Before You are Trafficked, There are Warning Signs.
When I talk to people about my debut novel, TRAFFICKED, they still ask me how common human trafficking really is. My answer: shockingly common. We are all affected in some way, whether we know it or not. Human trafficking is the second fastest growing crime in America, after drug trafficking, and half of the victims are children. The good news is that I believe with more attention to this issue, a lot of kids can be saved from this fate.
When I was researching my novel, I found that they’re usually kids who have lower confidence and don’t get enough love or attention from the adults in their lives. They’re vulnerable to a person who seems like he or she is a good listener and really cares about them. If you know a teen, please show her or him you care. If you are a teen, there are ways to protect yourself.
I recently met an incredible teen at a recent high school visit for TRAFFICKED. “Ally” (not her real name) is an eloquent, funny, brave African-American teenager who was a victim of sex trafficking. She introduced me to her classmates by delivering a moving spoken word performance about her own experiences with sex trafficking.
“Ally” was a fifteen-year-old virgin when she met her trafficker. Her mom was away, working. Her father was out of the picture. She was alone at home, except for an older sister who was busy with her own life. So, when an older guy befriended her and seemed genuinely interested in her as a person, she felt special and loved. He told her she was beautiful. She never thought she was attractive before. He drove her to and from school, bought her presents and took her out for dinner. She thought he was her boyfriend and believed that he loved her. She calls this “the honeymoon phase.” Then, he coerced her to use drugs and sold her for sex.
This began a year-long cycle of abuse, beatings, apologies, forced drugs and sex, more apologies, declarations of love. She told me everything that comes before “tricks the mind “ so that “even after they trap you into the life, you keep thinking about how they used to treat you and you believe that it makes up for the abuse, disrespect, and the lies.” One day, her mom found a sex advertisement for her own daughter and called the police. “Ally’s” trafficker was sent to jail and “Ally” began her healing.
When “Ally” told me her story, it sounded like so many other stories of human trafficking I heard when I was researching TRAFFICKED. Whether it’s modern-day domestic slavery or sex trafficking, they all experience a grooming or honeymoon phase in which the traffickers develop trust. It happens to foreigners and it happens to Americans too.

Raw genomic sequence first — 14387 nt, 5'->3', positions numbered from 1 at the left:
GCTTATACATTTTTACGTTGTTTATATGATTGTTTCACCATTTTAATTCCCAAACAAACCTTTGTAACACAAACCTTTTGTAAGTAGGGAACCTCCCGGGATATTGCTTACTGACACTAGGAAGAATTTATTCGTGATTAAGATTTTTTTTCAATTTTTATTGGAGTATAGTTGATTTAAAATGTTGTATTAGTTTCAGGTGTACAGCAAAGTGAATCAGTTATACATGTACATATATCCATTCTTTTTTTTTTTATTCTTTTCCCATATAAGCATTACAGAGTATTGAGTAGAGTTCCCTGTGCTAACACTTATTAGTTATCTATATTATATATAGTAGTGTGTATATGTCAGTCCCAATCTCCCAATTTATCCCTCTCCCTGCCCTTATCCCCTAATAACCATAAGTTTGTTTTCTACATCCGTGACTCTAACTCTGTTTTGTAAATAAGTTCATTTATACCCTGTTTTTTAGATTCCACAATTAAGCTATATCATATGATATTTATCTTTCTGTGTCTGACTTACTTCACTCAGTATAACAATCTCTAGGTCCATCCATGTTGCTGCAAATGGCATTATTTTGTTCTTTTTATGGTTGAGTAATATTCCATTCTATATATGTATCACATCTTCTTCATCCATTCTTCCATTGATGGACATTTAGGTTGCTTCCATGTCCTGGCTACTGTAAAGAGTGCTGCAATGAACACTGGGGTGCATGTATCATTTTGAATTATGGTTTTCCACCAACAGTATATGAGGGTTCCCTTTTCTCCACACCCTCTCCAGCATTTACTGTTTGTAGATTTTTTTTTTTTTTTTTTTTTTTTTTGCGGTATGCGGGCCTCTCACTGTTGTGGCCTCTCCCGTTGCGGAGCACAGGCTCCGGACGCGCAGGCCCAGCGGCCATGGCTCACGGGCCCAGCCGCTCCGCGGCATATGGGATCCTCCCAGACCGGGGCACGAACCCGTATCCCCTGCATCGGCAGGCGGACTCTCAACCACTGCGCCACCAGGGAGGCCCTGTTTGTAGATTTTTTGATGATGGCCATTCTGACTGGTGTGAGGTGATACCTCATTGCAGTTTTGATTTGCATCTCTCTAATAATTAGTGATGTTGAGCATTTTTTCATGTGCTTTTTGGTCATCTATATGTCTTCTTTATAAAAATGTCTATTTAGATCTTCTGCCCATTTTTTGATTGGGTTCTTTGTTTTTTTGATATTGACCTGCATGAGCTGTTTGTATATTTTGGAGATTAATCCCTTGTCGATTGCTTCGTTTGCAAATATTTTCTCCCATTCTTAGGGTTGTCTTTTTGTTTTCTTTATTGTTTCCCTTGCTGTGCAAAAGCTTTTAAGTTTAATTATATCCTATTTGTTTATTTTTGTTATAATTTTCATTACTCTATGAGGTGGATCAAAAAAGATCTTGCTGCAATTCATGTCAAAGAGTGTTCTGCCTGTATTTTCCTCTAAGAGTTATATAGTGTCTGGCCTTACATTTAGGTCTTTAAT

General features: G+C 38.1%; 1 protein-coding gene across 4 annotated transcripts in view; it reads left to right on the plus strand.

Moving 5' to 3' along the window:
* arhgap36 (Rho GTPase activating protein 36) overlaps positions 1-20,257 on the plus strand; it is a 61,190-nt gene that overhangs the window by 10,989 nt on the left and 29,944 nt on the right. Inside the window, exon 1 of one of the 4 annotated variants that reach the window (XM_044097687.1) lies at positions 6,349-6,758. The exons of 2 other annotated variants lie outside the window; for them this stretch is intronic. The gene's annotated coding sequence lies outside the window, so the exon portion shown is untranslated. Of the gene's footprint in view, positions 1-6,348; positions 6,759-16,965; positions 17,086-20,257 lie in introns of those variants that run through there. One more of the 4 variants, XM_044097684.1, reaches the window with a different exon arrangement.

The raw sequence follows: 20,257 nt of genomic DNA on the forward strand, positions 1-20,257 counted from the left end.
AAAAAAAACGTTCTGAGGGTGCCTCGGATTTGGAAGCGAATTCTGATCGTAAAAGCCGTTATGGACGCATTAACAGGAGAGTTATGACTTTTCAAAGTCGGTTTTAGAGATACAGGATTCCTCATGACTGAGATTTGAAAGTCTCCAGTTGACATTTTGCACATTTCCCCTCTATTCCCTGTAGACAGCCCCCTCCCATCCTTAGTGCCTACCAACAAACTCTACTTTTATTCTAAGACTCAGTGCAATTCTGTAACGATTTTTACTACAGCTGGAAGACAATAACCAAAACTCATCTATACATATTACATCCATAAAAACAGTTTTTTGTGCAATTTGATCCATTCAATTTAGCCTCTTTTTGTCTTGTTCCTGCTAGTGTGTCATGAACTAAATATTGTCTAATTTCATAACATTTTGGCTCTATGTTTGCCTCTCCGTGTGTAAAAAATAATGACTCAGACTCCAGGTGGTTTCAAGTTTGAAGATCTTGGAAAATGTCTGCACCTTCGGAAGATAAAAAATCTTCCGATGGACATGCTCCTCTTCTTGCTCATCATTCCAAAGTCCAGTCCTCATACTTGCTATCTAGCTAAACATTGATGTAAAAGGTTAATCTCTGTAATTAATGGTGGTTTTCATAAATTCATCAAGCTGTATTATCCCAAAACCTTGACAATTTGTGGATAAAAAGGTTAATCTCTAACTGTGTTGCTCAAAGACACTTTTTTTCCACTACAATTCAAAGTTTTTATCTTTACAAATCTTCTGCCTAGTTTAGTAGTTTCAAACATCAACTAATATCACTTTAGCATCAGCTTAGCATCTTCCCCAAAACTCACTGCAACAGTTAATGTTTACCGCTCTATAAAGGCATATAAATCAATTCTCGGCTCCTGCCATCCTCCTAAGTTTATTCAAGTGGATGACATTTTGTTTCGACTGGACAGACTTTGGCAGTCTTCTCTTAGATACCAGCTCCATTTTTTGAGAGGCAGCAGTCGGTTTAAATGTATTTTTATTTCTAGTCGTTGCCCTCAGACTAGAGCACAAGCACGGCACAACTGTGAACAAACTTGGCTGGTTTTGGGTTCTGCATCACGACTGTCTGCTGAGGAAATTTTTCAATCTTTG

I asked “Ally” what she’d like girls to think about, what might have helped her. “One thing I will say is that young people should watch who they spend their time with. Watch out for them asking for favors and trembling like, "Can you just do this for me?" Or saying, "If you loved me as much as I love you then you'll do this for me."”
She says there were warning signs, but she didn’t know what they were. In my research, I found that girls are often pressured to do something they don’t want to do or do it faster than they’re ready. They get gifts that make them feel indebted. The person forces a promise out of them that they don’t want to break. Most importantly, the girls often get some kind of bad feeling, but they don’t listen to it. Their intuition is telling them that something is wrong, but they remember when the person made them feel great. So, they ignore that bad feeling. I would like to encourage all girls, all people, to listen to that voice. You might be scared or feel that you made promises you don’t want to keep, but you need to walk away. It could save your life.
Kim Purcell is a novelist, journalist and teacher. As a reporter, she interviewed drug dealers, prostitutes and murderers and became interested in the trauma they’d experienced as children. She started writing novels while teaching English as a Second Language in Los Angeles and wrote two "practice" novels before TRAFFICKED. After hearing the stories her immigrant students shared with her, she decided to write about human trafficking, and traveled to Moldova, one of the poorest countries of the former Soviet Union, to get to the root of the problem. Her experiences there and her interviews with immigrants in America are the basis for TRAFFICKED. Kim Purcell lives outside New York City with her husband, two girls and rescue dog. In her spare time, she's a swimmer, a runner and a yogi. She laughs loudly and loves to dance in random locations, like elevators.